Standard Lithium, the innovative Canadian company with a dream to mine south Arkansas' vast underground saltwater sea for lithium bound for electric car batteries and cellphones, has completed its industrial-scale extraction plant near El Dorado, officials announced Monday.
The plant, at the chemical giant Lanxess Corp.'s existing plant extracting bromine from the Smackover brine formation, is a modular, steel-frame structure built for year-round operation. The pilot project will test a proprietary method for extracting lithium by running brine already pumped through Lanxess' bromine-extraction process into special equipment to pull out the lithium that is also rich in the waters.
The project team, which included contractors Milam Construction of El Dorado and Hunt Guillot & Associates LLC of Ruston, Louisiana, is completing all utility and service connections, as well as brine and reagent supply and disposal lines, Standard officials said.
As soon as those connections are secure, then Standard Lithium's on-site project team of 20 "will commence the commissioning phase," according to the company, which is based in Vancouver, British Columbia.
"The commissioning of our industrial-scale pre-commercial plant will solidify Standard Lithium as one of the most advanced lithium projects in North America," Standard CEO Robert Mintak said in a statement using Canadian spellings. "Our recently completed Preliminary Economic Assessment contemplates the production of 20,900 tonnes of battery-quality lithium carbonate from existing brine flow, roughly five times the current domestic U.S. production, and that is without drilling a new well.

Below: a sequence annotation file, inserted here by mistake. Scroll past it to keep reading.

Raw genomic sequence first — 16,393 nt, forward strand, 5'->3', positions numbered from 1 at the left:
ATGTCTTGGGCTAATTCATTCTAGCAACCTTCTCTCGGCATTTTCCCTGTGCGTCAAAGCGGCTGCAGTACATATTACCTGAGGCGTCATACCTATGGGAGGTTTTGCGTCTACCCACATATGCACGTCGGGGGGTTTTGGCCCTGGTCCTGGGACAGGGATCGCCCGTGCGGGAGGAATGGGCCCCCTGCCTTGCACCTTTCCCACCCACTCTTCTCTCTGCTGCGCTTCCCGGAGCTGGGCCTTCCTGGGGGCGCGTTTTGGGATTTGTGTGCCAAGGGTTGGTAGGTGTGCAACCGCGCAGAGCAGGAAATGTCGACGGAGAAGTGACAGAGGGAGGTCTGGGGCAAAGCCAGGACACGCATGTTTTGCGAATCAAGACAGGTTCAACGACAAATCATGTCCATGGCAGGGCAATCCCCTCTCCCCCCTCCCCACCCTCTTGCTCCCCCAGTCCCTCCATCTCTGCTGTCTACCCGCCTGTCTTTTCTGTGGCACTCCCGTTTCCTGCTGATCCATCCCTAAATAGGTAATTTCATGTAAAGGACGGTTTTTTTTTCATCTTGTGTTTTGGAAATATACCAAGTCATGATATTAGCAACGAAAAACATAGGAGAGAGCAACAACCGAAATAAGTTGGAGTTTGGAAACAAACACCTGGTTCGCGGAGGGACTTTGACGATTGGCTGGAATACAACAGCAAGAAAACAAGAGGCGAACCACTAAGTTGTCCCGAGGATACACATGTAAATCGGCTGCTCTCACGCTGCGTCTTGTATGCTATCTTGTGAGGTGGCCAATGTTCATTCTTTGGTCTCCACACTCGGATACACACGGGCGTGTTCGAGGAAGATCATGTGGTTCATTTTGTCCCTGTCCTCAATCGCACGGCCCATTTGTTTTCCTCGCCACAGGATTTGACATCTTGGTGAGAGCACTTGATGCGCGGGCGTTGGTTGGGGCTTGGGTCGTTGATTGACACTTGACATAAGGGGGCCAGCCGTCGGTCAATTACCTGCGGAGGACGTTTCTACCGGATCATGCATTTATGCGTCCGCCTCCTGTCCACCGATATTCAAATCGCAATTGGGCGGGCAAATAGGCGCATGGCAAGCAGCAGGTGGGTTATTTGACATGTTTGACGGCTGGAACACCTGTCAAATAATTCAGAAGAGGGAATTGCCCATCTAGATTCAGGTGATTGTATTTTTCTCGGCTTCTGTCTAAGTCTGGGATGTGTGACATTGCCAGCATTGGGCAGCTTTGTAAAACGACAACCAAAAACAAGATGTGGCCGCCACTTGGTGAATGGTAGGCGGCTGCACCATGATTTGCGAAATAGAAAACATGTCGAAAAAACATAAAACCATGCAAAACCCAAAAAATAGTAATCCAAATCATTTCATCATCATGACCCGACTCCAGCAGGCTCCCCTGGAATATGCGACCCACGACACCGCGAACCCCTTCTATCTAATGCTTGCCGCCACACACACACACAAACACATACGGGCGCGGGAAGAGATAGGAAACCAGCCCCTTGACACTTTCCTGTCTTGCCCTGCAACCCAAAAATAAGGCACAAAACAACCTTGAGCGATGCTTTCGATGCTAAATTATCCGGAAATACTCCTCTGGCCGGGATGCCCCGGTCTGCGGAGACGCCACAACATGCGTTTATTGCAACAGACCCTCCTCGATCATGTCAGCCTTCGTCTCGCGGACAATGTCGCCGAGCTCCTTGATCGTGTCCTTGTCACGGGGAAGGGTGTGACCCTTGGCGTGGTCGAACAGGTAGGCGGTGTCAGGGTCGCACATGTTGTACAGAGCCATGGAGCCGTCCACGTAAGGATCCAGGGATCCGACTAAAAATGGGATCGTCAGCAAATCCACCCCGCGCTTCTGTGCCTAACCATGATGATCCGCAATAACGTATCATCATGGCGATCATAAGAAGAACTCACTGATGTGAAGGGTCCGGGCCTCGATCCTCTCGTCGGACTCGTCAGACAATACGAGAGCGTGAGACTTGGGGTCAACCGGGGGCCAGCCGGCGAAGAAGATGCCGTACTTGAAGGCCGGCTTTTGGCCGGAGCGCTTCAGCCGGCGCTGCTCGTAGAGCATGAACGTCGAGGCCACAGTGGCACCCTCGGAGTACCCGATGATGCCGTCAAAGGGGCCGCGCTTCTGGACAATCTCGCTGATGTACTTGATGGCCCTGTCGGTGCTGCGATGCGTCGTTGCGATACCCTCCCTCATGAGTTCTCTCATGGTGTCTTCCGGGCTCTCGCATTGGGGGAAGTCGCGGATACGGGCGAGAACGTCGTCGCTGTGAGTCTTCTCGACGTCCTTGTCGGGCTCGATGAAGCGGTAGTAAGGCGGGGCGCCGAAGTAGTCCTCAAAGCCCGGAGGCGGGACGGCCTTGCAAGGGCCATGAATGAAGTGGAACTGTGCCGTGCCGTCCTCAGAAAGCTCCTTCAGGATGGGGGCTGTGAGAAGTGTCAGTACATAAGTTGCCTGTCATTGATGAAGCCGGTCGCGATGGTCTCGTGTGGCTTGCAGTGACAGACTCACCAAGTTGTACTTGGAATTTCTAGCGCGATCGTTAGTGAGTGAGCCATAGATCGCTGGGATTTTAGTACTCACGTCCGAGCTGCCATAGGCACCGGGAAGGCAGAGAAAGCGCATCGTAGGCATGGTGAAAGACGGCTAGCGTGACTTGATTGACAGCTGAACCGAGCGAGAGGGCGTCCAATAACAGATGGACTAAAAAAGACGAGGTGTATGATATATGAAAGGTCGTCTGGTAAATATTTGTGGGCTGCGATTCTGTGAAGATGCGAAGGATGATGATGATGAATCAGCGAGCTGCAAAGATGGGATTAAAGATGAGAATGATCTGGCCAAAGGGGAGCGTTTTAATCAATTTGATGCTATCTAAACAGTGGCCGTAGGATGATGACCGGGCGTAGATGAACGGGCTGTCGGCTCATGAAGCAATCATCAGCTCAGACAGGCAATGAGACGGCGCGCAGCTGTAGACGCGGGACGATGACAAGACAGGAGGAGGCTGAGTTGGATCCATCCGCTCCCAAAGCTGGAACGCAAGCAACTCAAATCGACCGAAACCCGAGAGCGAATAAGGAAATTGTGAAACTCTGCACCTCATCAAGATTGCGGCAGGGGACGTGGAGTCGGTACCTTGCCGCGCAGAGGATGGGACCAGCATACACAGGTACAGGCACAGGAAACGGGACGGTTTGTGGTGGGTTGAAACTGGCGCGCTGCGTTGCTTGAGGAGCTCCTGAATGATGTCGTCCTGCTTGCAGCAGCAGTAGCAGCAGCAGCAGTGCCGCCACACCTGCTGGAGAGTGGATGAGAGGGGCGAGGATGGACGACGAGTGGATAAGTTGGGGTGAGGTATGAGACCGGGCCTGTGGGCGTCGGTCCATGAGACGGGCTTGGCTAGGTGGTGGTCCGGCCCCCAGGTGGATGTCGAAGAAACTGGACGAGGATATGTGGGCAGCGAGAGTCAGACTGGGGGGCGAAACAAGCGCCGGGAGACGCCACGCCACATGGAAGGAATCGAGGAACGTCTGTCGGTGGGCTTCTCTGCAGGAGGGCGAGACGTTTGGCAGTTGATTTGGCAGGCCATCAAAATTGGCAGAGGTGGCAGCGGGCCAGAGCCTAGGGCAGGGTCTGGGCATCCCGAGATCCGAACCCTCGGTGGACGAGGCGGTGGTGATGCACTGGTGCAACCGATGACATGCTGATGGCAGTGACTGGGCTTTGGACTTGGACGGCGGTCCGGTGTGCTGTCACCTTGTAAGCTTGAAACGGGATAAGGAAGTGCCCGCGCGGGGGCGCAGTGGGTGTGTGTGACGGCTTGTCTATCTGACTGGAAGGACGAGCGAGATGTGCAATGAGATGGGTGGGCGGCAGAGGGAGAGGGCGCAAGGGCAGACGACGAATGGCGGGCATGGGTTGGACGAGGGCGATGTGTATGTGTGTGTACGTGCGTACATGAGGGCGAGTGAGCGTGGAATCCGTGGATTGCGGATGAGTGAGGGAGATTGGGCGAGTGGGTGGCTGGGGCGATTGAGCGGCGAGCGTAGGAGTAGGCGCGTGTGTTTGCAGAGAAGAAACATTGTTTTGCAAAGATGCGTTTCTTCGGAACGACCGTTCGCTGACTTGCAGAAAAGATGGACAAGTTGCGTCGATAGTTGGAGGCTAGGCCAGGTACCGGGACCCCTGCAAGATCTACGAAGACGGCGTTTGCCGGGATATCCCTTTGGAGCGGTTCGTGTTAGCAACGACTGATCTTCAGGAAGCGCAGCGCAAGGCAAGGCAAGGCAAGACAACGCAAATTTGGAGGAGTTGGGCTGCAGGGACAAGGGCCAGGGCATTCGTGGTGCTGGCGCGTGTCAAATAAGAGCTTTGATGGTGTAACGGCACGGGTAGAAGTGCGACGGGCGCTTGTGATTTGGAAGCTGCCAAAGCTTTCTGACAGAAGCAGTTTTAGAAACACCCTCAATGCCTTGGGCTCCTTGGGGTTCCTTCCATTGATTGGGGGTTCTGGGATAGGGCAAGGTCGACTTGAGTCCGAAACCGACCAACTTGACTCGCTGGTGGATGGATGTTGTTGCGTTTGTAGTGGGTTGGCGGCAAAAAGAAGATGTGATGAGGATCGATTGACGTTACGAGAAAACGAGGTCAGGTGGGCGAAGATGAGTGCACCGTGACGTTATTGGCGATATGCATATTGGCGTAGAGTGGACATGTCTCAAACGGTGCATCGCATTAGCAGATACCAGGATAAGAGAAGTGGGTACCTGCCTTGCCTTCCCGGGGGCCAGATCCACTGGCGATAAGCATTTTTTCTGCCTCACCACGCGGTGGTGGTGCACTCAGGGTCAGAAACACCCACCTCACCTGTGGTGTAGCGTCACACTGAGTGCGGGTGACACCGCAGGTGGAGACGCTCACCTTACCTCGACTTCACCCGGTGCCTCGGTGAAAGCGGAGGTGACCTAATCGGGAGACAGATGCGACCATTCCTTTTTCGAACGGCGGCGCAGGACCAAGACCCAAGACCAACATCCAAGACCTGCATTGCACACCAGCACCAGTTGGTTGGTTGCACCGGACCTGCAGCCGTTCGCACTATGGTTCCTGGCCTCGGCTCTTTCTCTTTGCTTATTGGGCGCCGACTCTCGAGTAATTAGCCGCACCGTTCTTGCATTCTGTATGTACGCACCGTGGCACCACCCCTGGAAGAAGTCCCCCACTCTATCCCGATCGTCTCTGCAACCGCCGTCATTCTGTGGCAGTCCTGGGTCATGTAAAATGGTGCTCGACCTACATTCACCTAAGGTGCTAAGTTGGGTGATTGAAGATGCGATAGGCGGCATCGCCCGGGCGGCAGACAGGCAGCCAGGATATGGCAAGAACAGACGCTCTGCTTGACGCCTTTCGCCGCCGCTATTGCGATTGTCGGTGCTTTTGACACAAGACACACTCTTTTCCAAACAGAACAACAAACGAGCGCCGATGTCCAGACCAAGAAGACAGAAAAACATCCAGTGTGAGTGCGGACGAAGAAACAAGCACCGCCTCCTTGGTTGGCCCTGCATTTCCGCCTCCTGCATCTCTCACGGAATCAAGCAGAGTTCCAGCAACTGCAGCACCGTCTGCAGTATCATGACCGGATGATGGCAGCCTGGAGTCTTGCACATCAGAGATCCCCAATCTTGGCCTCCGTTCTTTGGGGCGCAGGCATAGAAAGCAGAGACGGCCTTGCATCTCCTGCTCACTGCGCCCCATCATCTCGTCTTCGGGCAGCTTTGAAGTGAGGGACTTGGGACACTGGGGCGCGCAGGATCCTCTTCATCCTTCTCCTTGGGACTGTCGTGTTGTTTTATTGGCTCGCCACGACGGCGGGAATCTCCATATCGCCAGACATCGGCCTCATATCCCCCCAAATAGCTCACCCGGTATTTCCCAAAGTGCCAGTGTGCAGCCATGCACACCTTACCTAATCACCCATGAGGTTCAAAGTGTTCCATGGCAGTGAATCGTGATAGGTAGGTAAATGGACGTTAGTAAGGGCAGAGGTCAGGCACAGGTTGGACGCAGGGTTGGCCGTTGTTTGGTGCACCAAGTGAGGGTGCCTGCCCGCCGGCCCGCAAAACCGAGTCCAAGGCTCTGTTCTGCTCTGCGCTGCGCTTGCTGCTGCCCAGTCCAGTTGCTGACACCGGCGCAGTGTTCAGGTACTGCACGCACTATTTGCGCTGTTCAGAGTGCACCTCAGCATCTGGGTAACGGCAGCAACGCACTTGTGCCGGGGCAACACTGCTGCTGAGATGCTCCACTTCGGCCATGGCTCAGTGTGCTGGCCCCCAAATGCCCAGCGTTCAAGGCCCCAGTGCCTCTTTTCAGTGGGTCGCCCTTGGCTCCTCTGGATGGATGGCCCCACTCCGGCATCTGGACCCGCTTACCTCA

"The successful commissioning and operation of the LiSTR extraction technology will provide the proof of concept required for a commercial build decision and then potentially to become the largest producer of lithium chemicals in the United States."
The project holds great economic development potential in the long run if the pilot plant can prove Standard's proprietary method for extracting lithium on an industrial scale. The partnership with Lanxess, which already has a huge brine infrastructure in south Arkansas, lets Standard piggyback its experimental approach with a time-tested industry leader, Mintak said.
The CEO told Arkansas Business that Standard Lithium's president and COO, Andy Robinson, will be in El Dorado this week along with a technical team from Canada "for system testing and power-up." He said lots of work remains, "but we are confident as we start the next chapter for the important proof of concept required to move forward to the commercial build decision" in 2020. "El Dorado, Arkansas, is the best place to build a project like this."